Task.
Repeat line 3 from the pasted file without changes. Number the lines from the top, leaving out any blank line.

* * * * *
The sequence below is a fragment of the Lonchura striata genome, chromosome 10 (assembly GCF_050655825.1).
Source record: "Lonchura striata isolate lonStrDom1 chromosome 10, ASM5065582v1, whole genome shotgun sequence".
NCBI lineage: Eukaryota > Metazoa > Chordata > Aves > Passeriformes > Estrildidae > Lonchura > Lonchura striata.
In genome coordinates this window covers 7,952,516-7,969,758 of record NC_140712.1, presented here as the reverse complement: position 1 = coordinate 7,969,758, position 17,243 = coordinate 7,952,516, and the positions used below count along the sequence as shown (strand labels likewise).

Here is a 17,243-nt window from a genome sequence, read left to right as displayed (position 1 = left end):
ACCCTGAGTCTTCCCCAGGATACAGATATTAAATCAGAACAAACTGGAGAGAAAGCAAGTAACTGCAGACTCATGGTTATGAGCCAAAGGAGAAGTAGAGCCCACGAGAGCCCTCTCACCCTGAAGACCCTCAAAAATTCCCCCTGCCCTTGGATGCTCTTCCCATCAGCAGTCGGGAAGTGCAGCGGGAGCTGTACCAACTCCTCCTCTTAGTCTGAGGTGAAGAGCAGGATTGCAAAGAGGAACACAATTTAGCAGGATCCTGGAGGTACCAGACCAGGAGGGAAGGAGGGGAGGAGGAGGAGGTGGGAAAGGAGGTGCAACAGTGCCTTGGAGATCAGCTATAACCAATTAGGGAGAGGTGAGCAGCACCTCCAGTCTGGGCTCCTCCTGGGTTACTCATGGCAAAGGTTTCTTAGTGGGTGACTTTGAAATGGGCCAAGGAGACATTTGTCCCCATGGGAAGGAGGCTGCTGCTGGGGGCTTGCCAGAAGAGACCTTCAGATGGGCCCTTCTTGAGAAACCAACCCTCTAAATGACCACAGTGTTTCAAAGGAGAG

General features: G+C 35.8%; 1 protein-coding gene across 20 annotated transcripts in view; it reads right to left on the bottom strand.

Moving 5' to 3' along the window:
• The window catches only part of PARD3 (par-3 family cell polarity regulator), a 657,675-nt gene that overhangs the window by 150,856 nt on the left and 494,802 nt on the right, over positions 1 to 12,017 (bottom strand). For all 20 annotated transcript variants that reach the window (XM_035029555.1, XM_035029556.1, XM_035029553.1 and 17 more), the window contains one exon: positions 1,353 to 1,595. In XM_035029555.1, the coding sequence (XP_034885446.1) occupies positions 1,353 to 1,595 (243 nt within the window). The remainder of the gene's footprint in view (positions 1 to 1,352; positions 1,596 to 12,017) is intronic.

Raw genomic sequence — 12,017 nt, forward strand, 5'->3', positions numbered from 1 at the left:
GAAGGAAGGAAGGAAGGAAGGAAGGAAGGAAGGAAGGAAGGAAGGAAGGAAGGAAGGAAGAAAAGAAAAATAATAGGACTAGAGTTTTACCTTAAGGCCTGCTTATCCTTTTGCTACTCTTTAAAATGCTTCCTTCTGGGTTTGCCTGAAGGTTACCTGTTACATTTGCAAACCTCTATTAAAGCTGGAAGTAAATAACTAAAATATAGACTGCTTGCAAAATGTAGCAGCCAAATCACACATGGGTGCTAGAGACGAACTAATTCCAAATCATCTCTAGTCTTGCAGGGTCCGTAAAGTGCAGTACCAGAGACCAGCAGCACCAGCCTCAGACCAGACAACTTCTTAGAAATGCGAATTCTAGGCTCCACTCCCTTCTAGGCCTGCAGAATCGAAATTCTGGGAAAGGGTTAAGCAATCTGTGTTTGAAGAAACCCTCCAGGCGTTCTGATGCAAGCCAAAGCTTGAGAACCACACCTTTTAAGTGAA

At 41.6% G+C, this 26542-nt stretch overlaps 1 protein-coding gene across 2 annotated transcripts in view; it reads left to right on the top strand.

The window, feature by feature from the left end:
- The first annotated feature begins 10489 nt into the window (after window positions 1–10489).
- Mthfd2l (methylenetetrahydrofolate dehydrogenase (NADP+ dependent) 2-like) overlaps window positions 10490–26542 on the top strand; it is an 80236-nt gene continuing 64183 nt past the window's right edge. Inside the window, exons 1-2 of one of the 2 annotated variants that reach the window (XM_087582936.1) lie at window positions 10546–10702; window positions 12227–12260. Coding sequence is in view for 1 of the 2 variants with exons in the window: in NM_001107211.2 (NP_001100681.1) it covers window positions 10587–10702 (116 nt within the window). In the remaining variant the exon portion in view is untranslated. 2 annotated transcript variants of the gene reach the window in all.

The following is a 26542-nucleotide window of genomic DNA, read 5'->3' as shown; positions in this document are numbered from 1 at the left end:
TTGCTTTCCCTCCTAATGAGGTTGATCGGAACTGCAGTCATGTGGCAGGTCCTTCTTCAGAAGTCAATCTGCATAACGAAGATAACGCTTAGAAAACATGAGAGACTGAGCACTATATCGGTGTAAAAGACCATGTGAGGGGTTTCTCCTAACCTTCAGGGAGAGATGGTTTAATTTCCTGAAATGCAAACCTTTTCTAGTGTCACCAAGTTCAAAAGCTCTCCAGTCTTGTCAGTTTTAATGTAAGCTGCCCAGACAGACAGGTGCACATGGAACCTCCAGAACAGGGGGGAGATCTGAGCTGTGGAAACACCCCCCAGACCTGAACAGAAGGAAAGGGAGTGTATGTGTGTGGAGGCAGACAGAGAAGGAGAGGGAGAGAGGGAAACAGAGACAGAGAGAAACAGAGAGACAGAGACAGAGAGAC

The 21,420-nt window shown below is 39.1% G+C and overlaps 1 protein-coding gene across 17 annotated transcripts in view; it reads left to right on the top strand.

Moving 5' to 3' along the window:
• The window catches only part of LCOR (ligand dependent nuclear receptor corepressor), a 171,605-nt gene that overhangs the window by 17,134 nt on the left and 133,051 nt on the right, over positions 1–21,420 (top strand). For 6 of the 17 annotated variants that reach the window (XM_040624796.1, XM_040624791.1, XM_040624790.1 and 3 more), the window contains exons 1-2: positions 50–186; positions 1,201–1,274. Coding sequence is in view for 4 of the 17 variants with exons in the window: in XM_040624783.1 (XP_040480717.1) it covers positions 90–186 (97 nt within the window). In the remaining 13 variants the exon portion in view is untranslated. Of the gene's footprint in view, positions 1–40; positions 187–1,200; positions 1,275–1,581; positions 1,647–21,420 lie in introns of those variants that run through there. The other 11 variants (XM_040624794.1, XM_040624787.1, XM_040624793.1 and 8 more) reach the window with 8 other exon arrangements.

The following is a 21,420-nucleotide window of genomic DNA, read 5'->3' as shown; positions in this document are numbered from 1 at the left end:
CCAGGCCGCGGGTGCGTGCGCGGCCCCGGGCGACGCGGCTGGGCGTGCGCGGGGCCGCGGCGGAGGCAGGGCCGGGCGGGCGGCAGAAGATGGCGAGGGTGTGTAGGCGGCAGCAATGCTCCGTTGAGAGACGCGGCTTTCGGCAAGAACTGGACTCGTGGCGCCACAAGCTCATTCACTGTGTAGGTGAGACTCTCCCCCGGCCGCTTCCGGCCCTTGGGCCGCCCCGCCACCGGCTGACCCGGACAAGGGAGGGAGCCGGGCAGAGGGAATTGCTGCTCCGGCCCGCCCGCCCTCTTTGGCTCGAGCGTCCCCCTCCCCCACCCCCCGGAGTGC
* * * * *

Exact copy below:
NCBI lineage: Eukaryota > Metazoa > Chordata > Aves > Passeriformes > Estrildidae > Lonchura > Lonchura striata.